The Bloom Report

Left to its own devices, most of King County would probably go yellow. I’ve been admiring the booming crop of dandelions on our quiet neighborhood streets in the past couple of months. Those of you stuck on either Interstate will have had plenty of time to observe entire hillsides of yellow. That yellow is Scot’s Broom (Scotch Broom, not to be confused with Spanish Broom), a plant that someone thought would be a good idea to bring to Washington to help out with our erosion issues, but turned out to be of more use in the “lack of noxious weeds” department. (Note to self: King County is actually rather anxious to get rid of these weeds and will loan out “weed wrenches” to people who want to dig them out.)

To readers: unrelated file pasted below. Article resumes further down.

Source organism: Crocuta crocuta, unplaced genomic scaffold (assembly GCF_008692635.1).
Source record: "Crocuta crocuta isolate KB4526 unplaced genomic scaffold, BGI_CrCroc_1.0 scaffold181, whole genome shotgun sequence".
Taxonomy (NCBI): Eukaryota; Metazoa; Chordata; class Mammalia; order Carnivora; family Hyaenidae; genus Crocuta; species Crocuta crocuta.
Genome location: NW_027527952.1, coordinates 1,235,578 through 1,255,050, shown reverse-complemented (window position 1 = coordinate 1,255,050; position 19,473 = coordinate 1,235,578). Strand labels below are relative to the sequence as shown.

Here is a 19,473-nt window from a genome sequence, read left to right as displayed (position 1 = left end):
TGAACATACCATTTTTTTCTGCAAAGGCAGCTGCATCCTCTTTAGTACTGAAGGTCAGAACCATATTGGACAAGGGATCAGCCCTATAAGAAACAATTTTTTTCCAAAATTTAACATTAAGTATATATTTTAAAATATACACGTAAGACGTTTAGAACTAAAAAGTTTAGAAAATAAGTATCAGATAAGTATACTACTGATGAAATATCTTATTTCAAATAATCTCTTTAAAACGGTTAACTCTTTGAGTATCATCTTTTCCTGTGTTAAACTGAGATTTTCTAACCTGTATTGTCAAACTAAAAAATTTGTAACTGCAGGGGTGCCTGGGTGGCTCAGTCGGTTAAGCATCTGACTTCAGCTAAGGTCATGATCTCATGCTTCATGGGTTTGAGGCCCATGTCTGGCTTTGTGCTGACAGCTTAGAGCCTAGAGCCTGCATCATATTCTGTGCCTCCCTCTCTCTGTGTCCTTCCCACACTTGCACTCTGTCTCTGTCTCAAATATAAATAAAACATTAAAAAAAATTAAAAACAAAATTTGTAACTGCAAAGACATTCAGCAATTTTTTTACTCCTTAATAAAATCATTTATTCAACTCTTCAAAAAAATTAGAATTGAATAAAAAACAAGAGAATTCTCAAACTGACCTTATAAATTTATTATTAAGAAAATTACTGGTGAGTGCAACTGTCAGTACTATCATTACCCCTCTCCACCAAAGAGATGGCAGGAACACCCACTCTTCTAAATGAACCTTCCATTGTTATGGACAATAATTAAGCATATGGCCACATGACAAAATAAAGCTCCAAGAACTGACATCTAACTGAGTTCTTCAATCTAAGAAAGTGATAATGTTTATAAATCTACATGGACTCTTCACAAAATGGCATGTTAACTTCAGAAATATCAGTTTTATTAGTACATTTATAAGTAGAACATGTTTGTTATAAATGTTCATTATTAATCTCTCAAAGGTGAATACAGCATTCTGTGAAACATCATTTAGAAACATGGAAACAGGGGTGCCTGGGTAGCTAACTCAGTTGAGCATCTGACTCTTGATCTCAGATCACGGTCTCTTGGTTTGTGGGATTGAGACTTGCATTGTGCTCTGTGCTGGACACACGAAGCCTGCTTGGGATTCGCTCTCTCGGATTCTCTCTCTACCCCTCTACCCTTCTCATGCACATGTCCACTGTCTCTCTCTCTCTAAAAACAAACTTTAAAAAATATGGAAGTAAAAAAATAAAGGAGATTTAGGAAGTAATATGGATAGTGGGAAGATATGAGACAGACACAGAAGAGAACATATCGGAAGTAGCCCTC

Scot's Broom

Those of us with undiagnosed allergies will note around this time that being stuck on the highway with the windows wide open will result in watery eyes or a stuffed-up head. Scot’s Broom pollen is heavy and doesn’t travel far but it will probably travel far enough to your car to annoy you as you while away your sunny spring hours in a hellish commute.

Yellow Flag

Meanwhile, on lakesides and wet marshy areas, the yellow flag irises are coming into play. I do love to see a whole forest of yellow flag irises, so it’s rather sad that they are prone to outperforming other wetland plants and are therefore considered a weed (albeit a Class C weed).

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